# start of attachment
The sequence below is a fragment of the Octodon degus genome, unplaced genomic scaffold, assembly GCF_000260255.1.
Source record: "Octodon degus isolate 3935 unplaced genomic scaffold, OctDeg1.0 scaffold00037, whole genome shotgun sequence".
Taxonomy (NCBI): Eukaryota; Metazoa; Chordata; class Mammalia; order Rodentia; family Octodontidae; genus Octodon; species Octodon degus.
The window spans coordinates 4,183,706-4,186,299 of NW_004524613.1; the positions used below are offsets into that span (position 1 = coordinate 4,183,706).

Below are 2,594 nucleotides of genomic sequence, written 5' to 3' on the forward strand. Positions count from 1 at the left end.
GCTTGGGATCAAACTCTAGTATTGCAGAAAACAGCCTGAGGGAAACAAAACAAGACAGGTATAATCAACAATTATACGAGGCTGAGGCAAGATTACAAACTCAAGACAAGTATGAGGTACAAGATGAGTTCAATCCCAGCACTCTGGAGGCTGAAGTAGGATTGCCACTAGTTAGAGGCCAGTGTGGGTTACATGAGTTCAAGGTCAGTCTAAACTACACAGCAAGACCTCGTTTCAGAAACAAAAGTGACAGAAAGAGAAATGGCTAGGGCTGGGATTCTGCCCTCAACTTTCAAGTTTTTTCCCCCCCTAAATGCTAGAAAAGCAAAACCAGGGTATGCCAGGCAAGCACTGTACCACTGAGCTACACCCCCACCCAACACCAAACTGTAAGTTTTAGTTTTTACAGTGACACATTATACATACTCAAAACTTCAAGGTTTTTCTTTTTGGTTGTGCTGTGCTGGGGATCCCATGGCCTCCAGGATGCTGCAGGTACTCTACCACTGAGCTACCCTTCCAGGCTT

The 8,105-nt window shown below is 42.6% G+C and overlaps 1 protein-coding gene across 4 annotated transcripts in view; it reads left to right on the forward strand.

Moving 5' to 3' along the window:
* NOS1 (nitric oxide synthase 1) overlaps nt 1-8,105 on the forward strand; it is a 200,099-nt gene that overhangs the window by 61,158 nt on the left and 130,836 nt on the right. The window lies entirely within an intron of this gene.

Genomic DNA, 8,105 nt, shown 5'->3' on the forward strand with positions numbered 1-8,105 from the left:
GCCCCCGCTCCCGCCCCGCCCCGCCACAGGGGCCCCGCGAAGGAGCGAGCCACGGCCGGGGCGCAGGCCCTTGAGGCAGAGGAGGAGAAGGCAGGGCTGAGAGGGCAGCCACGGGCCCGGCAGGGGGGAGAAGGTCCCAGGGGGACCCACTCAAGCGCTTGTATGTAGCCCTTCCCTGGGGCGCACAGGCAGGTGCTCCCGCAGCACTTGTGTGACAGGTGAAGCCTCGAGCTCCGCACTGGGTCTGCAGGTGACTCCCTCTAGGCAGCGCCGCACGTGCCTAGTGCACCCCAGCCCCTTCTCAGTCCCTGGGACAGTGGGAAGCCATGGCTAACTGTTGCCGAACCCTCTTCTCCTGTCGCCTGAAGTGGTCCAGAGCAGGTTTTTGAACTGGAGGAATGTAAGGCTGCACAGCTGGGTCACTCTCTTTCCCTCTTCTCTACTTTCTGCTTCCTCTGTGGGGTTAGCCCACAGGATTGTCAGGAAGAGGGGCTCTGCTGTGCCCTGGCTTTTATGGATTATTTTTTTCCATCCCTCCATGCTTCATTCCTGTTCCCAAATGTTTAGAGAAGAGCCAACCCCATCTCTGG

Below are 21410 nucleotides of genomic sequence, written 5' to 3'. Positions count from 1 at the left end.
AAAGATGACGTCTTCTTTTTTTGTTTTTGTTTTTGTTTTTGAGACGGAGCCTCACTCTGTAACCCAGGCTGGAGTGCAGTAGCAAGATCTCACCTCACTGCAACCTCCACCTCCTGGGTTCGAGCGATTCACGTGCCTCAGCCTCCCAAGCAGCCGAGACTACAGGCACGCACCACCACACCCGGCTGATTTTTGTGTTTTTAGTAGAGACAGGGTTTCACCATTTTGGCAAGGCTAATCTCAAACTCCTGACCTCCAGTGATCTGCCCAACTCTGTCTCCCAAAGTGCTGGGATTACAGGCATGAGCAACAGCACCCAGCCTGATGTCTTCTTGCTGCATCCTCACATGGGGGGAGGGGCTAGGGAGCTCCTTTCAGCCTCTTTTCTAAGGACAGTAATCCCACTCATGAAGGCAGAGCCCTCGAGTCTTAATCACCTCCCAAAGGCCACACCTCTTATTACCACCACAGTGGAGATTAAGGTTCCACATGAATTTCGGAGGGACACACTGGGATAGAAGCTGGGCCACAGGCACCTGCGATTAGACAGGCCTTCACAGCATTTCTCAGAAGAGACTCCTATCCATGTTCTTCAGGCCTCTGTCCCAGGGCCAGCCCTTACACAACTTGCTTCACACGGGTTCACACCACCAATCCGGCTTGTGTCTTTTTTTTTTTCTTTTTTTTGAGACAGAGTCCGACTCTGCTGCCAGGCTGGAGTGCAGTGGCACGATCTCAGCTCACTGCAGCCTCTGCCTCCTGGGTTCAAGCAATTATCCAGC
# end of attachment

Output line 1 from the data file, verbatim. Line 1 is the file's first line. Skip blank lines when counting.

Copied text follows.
The sequence below is a fragment of the Octodon degus genome, unplaced genomic scaffold, assembly GCF_000260255.1.